• High-Minded Civilian

    Wrong. Both films are rip-offs of The Flying House by Winsor McCay.

  • Dalton Wizney

    I seriously doubt this was ripped off by Pixar. I know it’s a student film and all, but I’d like to point out that this is sub-crap level in every way. I don’t think you could force Pete Docter or anyone else at Pixar to sit through this long enough to steal it anyway.

    Armageddon/Deep Impact, and I’m being generous here to even entertain the notion anyone saw this little film. Sorry to be rude, but there it is.

  • NC

    Honestly IF Pixar did “steal” this at least they made it into a much better film. Seriously, that short was ugly and I’ve seen much better work from individual students working on their own.

    But seriously the idea is NOT that original to begin with. Ray Bradbury, Mark Twain and other great short story writers wrote very similar works. Did you ever read the Bradbury story about the farmer who builds a rocket ship in his backyard? Seriously this has been thought of before. It’s a reaction to want escape mundane cycles in our lives.

    And if anyone has seen Goonies than you know that big evil corporate execs are always trying to destroy small communities to feed their wallets.

  • Wow

    Pixar has had other films that were very similar or even seemed based on student shorts, whether by amazing chance or a real influence on the directors when they saw them. Either way Pixar has the cash so they can make something the world sees and audiences will never know that there may have been something done like it before.

  • trn

    whuuu…….HUH??? *brain explodes*

  • Saying that Pixar stole this idea is like saying that Disney stole The Lion King idea from Kimba The White Lion t.v. series………ummm, wait a minute.

  • RE: ShouldBeWorkin

    BASTARD! You ripped off my ketchup-with-the-lid-on-the-bottom idea! No, I never told anyone – but I thought of it in 1953, six years before I was even born. If that’s not proof, I don’t know what is!

    What’s this world coming to, when complete internet strangers are swiping your ideas? HA! In the old days it was giant companies. Now every Tom, Dick and Harry with a computer is brain-snatchin’…

  • Lenny Jarvis

    Next bloggers will accuse Disney of ripping off “The Thief and the Cobbler” for “Aladdin” or something.

  • Bill Turner


    A lot of ideas are floating around (forgive the pun). Given the timeline, Pixar clearly did not “steal” this idea.

  • Uncle Tom’s Cabaña?

  • NC

    @Lenny Jarvis Saddly that’s already happened. Read the Rotten Tomatoes review for Thief and the Cobbler or at least the opposite.

  • Royce Banuelos

    I think it goes a little deeper than just an idea. A lot of the shots are very simular to UP. I don’t even know why it would be that big of an deal to borrow from a film like this. It’s a very neat idea. No one can say that there’s no way this didn’t influence UP, but it’s hard to say where any influence comes from. Creatively it’s not really stealing. UP is very far removed from this film so it would be silly to credit this film in any context. This is small potatoes, Avatar is a real shame.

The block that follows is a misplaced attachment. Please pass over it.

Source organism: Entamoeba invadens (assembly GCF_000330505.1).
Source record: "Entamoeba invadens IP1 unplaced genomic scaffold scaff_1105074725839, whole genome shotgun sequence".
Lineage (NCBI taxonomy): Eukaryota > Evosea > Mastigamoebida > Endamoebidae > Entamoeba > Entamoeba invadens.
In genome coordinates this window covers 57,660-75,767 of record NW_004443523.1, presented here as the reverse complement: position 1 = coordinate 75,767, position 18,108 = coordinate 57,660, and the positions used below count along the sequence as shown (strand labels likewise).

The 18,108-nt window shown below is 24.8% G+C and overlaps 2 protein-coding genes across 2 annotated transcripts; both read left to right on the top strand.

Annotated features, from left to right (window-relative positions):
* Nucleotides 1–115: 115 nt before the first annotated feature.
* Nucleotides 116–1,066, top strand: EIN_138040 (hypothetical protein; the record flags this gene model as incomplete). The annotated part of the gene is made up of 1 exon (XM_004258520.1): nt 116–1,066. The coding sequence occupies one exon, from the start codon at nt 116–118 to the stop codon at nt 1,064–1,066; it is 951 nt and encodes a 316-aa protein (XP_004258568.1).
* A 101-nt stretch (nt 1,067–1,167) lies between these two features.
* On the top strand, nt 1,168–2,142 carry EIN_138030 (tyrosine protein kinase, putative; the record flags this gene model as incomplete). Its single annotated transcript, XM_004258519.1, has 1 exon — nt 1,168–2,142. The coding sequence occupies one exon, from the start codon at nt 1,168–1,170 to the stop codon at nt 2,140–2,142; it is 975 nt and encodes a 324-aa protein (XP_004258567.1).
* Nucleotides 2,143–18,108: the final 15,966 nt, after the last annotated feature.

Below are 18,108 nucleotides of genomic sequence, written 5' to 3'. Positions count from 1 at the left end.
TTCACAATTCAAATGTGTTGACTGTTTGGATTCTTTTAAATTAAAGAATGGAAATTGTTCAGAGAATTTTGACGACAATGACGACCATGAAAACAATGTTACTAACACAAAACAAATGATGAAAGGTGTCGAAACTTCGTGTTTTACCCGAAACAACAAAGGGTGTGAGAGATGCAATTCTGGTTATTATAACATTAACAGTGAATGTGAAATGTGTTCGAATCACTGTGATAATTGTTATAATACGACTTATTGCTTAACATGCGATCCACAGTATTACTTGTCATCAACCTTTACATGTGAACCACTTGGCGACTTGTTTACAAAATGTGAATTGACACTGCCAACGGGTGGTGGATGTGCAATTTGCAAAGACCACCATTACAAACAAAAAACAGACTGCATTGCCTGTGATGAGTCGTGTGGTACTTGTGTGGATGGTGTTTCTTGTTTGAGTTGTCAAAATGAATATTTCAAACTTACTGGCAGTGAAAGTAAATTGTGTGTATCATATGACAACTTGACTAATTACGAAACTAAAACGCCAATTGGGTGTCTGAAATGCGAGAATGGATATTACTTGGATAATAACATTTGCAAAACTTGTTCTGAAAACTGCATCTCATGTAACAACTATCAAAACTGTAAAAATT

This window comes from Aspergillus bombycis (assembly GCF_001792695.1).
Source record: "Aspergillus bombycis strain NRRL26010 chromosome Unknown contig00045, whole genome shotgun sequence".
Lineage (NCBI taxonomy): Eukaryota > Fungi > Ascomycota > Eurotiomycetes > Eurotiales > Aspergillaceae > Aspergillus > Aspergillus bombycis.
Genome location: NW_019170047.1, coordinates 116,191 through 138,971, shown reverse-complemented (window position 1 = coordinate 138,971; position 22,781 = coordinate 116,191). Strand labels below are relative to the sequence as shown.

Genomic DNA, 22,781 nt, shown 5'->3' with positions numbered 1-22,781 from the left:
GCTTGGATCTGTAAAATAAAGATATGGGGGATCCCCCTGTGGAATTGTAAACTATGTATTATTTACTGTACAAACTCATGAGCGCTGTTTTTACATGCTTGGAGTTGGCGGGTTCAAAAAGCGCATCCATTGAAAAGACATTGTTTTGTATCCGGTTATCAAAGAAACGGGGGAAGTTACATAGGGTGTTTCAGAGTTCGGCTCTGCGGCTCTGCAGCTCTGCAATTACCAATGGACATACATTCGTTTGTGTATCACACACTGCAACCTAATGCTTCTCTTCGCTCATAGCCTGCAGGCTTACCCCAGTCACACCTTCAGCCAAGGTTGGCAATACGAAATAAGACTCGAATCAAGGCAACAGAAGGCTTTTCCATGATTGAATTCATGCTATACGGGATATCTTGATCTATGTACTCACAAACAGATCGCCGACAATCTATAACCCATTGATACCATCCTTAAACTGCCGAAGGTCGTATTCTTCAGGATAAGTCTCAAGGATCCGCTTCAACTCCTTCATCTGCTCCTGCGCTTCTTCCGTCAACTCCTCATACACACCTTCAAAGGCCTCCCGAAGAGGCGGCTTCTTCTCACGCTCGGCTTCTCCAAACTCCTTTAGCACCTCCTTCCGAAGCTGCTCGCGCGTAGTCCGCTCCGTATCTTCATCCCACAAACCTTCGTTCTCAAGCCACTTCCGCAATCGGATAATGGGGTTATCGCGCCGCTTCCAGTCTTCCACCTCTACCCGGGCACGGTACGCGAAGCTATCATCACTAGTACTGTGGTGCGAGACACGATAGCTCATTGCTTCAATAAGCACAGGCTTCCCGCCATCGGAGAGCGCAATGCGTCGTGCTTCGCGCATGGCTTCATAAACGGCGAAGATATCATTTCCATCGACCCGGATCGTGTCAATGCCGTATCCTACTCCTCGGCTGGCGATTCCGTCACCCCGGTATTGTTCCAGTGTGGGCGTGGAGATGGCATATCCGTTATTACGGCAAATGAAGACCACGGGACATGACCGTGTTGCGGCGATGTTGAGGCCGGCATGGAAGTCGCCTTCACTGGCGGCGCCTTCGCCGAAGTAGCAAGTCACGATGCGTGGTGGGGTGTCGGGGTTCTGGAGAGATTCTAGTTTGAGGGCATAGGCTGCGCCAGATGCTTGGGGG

• Brokenshell44

    I honestly doubt Pixar used this as inspiration, seeing as:
    A) As someone else stated, Up started production in 2004
    B) The giant amounts of suck in that short did little to inspire me to do anything but roll my eyes. Even IF Pixar stole their idea, atleast they made it into something worth a crap.

  • Clement

    There was a children’s book writter that accused Pixar of stealing his ideas in Finding Nemo, Franck Le Calvez who wrote “Pierrot le poisson-clown” but Pixar’s won in a french court. It was about a young clownfish that lived with his parents in an anemone fish and got attacked and got lost and became friends with a surgeonfish and a cleaning lobster.

  • Mike Fontanelli

    Rick R., the Chuck Jones cartoon you’re thinking of is
    HOMELESS HARE (1950)

  • A typical case of morphic resonance, if you ask me. Here’s an article I wrote a few years ago, centered on the mysterious wave of sinister-looking bunny suits in indie films at the time, that facetiously suggests the Hypothesis of Collective Inspiration:


  • Wait, I thought Aladdin and it’s animators had a lot to do with putting the nail in the coffin for Thief and the Cobbler. Those films are too similar for comfort, and we all know what came first.

    Anyways, in reference the Winsor McCay’s Flying House. I suppose it’s not a big deal if anyone steals from him (or credits him for “original story”) since all of his stuff is public domain now.